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Human Papillomavirus (HPV) Vaccine

By

Margot L. Savoy

, MD, MPH, Lewis Katz School of Medicine at Temple University

Last full review/revision Oct 2020| Content last modified Oct 2020
Click here for the Professional Version

The human papillomavirus (HPV) vaccine helps protect against infection by the strains of HPV that are most likely to cause the following:

These disorders are caused by the human papillomavirus, which also causes genital warts.

The HPV vaccine contains only certain parts of the virus. The vaccine does not contain any live virus and thus cannot cause HPV infection.

For more information, see the Centers for Disease Control and Prevention's (CDC) HPV (Human Papillomavirus) vaccine information statement.

There are three vaccines for HPV:

  • Nine-valent: Protects against nine types of HPV

  • Quadrivalent: Protects against four types of HPV

  • Bivalent: Protects against two types of HPV

All three HPV vaccines protect against the two types of HPV (types 16 and 18) that cause about 70% of cervical cancers and 90% of anal cancers. The nine-valent vaccine and quadrivalent vaccine protect against the two types of HPV (types 6 and 11) that cause more than 90% of genital warts, in addition to protecting against types 16 and 18. Only the nine-valent vaccine and quadrivalent vaccine are recommended for boys and men.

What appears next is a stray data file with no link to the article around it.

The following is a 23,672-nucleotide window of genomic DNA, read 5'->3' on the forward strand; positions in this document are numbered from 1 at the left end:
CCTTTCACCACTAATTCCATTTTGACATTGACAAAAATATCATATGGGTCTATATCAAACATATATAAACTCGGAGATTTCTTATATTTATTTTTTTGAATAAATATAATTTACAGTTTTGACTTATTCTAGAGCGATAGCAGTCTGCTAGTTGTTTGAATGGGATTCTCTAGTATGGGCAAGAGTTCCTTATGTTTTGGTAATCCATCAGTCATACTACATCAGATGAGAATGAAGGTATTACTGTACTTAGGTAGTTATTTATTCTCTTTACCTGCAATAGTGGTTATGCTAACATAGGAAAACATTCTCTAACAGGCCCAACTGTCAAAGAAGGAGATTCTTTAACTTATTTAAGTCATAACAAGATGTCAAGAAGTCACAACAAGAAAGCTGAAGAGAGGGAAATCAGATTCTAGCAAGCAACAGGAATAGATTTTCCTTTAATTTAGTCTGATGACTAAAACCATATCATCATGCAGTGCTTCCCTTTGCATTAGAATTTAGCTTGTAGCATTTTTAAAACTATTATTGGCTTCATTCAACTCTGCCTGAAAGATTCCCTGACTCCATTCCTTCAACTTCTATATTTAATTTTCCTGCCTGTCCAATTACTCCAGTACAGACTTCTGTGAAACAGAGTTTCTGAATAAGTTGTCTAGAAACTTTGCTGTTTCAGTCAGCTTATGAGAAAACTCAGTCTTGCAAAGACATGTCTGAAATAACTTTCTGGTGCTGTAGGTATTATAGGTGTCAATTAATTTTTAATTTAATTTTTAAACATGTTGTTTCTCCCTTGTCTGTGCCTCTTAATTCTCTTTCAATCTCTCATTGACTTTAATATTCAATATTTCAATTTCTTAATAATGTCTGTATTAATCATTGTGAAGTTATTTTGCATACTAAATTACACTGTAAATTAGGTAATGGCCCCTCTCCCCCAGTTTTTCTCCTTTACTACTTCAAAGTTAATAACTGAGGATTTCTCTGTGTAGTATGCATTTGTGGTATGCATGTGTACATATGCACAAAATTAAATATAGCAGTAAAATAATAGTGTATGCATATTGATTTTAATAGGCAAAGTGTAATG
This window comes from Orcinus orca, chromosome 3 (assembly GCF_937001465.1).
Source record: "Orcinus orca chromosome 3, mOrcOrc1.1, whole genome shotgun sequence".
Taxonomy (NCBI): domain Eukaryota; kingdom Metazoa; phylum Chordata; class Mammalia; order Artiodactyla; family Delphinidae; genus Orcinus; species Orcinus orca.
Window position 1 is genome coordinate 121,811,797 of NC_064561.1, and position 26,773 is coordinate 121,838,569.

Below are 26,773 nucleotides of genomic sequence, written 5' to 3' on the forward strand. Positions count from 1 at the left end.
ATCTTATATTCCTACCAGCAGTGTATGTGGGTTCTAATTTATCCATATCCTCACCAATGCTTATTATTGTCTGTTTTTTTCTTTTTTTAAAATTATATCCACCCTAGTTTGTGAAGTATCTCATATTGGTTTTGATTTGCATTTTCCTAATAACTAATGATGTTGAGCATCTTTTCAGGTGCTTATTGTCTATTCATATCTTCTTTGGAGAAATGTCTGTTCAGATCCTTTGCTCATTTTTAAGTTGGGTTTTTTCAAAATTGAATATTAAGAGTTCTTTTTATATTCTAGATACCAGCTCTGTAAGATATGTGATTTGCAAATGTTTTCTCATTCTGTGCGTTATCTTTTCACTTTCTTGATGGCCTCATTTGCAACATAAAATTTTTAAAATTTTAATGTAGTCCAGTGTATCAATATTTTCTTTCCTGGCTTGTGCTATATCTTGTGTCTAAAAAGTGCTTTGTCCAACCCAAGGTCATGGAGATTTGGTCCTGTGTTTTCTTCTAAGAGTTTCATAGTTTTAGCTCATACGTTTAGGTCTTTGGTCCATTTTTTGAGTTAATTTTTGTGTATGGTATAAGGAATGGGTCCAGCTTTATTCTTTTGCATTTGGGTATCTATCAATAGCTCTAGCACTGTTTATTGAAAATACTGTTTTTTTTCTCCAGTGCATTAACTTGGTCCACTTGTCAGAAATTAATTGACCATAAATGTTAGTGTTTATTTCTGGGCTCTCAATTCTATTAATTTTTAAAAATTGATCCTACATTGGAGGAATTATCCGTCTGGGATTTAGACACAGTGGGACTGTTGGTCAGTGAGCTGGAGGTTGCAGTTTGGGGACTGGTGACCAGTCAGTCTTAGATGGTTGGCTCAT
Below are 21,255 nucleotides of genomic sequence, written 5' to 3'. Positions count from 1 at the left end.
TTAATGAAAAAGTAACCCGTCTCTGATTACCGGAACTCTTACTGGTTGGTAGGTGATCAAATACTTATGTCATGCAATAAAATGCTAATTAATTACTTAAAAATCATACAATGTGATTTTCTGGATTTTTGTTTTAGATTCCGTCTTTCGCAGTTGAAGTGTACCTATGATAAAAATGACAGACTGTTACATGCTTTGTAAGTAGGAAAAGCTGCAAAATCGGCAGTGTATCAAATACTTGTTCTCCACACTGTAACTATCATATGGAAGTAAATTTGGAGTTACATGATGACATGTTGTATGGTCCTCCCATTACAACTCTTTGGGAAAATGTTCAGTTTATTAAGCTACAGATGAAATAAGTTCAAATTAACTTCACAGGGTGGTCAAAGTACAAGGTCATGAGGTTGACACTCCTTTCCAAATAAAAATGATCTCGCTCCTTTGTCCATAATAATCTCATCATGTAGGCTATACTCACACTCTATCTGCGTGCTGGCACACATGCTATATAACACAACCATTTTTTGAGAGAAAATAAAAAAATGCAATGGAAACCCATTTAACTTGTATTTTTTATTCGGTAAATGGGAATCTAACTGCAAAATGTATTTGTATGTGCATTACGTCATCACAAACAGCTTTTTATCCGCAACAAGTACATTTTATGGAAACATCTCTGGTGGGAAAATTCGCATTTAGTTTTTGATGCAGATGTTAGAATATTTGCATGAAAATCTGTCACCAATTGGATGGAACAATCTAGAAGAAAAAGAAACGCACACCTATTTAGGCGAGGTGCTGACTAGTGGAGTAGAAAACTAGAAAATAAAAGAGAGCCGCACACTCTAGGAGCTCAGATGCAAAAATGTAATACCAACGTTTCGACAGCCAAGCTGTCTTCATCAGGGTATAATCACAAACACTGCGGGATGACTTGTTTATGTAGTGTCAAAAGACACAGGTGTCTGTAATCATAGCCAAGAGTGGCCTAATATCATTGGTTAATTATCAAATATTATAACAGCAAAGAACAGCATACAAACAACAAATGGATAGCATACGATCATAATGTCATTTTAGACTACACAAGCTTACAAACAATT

Only the nine-valent vaccine is currently available in the United States.

Administration

The HPV vaccine is given as an injection into a muscle in a 2-dose or a 3-dose series. If the initial dose of the HPV vaccination is given at age 9 to 14 years, a 2-dose series is given. If the initial dose of the HPV vaccination is given at age 15 years or older, a 3-dose series is given (see routine childhood vaccination).

The vaccine is recommended for

  • All males and females at age 11 or 12 (but can be started at age 9) and previously unvaccinated or not adequately vaccinated people through age 26 years

  • All adults age 27 to 45 years after discussing with their doctor whether they should be vaccinated

If people have a temporary illness, doctors usually wait to give the vaccine until the illness resolves (see also CDC: Who Should NOT Get Vaccinated With These Vaccines?).

Side Effects

The injection site sometimes becomes sore, swollen, and red. No serious side effects have been reported.

More Information

The following are some English-language resources that may be useful. Please note that THE MANUAL is not responsible for the content of these resources.

NOTE: This is the Consumer Version. DOCTORS: Click here for the Professional Version
Click here for the Professional Version
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